Famine and Resurrection
If you dined with us on Maundy Thursday evening, you were likely either shocked at the black soul of your potato or were surprised to be turned away hungry. On Maundy Thursday this year, we found ourselves the victims of an unexpected potato blight. Though they seemed perfectly acceptable on the outside, more than half of the potatoes our dedicated kitchen crew had carefully wrapped and baked proved to be shockingly black when sliced open to receive their toppings. Our competent kitchen ladies rose to the task, rallied together, and set the example of sacrificial service needed to address such a surprising challenge. In the vein of loaves and fishes, they adopted a divide-and-conquer approach and strove to cast salvageable morsels far and wide.
As word spread that food was scarce, the meal took a different turn. A few began to realize they weren’t so hungry after all and decided to wait and eat much later. Several began to see the large potato in front of them as “entirely too much food” and made quick division of it to share. Some decided on a salad-only meal, and nearly everyone began spying to see whether his or her neighbor had a sufficient sampling. A real, genuine opportunity to live out the purpose of Maundy Thursday was unexpectedly thrust upon us. While the basins and pitchers of water sat waiting to be employed in a contrived, carefully orchestrated act of service, the potato blight was heralding an unexpected, authentic call to truly, sacrificially serve one another.
This is exactly as it should be. The real-life call to sacrificially love and serve one another is usually unplanned, inconvenient, and costly. Your neighbor’s funeral will likely be on your only day off, your mom’s first cancer treatment will probably interrupt your vacation, and your friend’s suicidal thoughts usually come the night before your big project is due. This is the nature of sacrificial service. Something must be sacrificed so that something else might live. Death must precede life. Whether it’s our food, our time, our agenda, our sleep, our dignity, our reputation, our wants, our money, our grades, or even our rights, something of ours must die so that something of another’s might live—even if that something is nothing more than hope.
During Ireland’s mid-19th century potato famine, Christians from all over the globe answered a desperate call to help feed the starving Irish multitudes. In fact, the Irish Potato Famine was the first national disaster to receive international aid. While Britain skimped on assistance for its subjects, the global response was unprecedented. Eventually many religions contributed aid, but it was the Quakers who led the charge to sacrificially serve God’s Irish humanity. Though the number of Quakers was small, their tireless personal involvement yielded the establishment of soup kitchens and saved the lives of countless Irish men, women, and children. However, the Quakers’ ceaseless efforts took a tremendous toll and Ireland’s gain came at a great personal cost to the Quakers who lost many of their members to famine-related diseases and sheer, utter exhaustion. Lives were sacrificed so that some might live and all might hope.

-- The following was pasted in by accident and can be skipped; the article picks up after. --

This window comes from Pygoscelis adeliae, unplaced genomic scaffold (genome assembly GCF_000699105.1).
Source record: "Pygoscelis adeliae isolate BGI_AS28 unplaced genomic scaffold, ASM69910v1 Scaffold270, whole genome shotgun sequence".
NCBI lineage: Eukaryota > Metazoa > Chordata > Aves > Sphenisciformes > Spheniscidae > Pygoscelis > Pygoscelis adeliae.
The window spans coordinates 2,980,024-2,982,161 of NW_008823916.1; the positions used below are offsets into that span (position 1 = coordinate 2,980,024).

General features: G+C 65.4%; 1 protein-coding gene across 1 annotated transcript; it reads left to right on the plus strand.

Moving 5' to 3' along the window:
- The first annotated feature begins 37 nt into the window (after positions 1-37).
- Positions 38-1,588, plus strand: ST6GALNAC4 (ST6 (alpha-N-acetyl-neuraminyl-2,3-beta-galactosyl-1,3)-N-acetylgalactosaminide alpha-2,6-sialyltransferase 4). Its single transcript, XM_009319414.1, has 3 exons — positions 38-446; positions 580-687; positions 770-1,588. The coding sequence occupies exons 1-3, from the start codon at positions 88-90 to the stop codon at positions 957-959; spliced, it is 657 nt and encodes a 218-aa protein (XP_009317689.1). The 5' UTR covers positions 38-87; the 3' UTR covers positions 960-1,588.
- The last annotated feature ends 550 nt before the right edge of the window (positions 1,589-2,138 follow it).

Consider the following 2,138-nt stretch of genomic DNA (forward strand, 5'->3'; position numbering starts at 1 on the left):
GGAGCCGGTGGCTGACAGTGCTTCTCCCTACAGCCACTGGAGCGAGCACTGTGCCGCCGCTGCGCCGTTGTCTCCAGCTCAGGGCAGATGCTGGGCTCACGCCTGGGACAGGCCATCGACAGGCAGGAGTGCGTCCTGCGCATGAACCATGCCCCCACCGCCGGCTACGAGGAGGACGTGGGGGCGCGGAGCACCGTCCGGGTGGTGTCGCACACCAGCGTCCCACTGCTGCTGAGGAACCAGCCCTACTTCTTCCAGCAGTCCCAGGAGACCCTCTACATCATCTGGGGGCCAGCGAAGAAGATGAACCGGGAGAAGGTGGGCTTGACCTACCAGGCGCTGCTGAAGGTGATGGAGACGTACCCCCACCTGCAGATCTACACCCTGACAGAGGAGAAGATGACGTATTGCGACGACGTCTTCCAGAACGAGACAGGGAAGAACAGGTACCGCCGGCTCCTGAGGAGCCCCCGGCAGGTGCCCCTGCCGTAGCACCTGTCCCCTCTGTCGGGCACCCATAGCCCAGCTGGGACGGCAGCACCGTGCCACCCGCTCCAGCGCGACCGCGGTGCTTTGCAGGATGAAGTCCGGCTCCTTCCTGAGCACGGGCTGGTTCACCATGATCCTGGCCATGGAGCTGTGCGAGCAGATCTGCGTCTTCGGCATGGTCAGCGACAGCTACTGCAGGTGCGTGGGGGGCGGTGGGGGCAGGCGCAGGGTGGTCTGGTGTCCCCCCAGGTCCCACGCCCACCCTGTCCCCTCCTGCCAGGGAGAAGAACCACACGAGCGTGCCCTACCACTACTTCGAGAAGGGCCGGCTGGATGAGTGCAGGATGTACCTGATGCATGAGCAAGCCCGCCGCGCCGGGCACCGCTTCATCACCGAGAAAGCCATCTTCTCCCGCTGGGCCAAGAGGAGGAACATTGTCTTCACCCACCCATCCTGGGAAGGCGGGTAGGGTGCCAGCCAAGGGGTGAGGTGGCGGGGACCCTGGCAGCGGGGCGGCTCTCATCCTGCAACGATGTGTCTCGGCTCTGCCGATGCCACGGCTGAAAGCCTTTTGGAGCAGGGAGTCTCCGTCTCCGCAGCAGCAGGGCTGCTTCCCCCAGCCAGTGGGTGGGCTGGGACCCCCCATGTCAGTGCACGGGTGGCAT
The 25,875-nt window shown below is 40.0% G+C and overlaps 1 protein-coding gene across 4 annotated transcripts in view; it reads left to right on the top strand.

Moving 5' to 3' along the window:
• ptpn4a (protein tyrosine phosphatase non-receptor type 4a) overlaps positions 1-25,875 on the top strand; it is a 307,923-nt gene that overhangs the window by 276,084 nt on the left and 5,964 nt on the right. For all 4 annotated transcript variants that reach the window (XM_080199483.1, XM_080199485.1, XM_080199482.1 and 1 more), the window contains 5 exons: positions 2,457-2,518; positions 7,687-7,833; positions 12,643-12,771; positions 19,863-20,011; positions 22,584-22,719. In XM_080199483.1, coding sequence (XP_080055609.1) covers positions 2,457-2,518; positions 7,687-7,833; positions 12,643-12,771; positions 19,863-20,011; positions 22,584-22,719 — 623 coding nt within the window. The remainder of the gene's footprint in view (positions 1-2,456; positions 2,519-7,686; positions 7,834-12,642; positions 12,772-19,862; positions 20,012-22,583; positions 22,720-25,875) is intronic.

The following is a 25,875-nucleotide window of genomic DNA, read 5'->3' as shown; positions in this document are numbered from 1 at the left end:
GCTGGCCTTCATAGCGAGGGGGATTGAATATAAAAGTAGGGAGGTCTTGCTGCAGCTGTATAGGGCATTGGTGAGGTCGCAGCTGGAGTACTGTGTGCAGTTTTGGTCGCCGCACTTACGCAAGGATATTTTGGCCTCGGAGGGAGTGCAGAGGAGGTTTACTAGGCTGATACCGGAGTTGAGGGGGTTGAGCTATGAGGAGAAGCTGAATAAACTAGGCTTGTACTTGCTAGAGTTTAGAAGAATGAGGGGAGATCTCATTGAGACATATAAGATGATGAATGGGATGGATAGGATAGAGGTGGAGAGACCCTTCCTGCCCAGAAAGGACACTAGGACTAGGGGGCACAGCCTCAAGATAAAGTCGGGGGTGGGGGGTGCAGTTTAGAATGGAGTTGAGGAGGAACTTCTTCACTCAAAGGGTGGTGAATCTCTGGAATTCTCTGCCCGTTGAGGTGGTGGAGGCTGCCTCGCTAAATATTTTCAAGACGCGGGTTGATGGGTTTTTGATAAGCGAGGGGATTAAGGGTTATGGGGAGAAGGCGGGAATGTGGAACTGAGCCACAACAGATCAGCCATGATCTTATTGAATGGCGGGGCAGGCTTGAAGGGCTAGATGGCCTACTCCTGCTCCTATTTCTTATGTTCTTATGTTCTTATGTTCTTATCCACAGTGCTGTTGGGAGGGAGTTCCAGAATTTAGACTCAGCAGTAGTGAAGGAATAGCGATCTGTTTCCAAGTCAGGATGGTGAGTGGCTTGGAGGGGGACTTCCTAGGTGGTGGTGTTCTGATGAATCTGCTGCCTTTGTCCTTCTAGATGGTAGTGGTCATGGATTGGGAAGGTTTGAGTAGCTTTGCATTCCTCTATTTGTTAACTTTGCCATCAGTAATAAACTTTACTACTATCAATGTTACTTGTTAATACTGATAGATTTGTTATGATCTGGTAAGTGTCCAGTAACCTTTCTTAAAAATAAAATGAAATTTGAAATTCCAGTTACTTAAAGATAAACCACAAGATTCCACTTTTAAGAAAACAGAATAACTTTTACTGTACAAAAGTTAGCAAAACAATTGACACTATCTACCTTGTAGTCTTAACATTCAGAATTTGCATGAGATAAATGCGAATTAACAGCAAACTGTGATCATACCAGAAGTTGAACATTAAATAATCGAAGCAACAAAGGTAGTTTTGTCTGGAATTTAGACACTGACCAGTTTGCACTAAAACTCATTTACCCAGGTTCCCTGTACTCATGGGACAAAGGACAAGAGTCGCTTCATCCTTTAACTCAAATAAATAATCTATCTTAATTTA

The paradox of the Triduum is that we begin on Maundy Thursday with Christ’s bid to die so that on EasterSunday he might call us forth to rise. When Christ gave the disciples a new command—“Love one another. As I have loved you, so you must love one another. By this all men will know that you are my disciples, if you love one another”—he knew it would require self-sacrifice for them to do so. He knew he bade them die. But he also knew a greater truth. He knew the end of the story—“because I live, you also will live! On that day you will realize that I am in my Father, and you are in me, and I am in you.” (John 14:19,20) When we sacrificially love and serve one another, we bear Christ’s cross. But God won’t allow our sacrifice to be the end of our story. He promises us the renewal of abundant, resurrection life on the heels of each and every sacrifice. In the margin of my Bible next to Romans 8:11 is this tiny scrawled note written long ago: “Personal resurrection is the most unnoticed and under-appreciated miracle of our common, ordinary lives.”
“And if the Spirit of him who raised Jesus from the dead is living in you, he who raised Christ from the dead will also give life to your mortal bodies through his Spirit, who lives in you.”—Romans 8:11
As we begin this Easter season together, may we be awed not only by the miracle of Christ’s resurrection, but also by those we see in one another and within ourselves as well.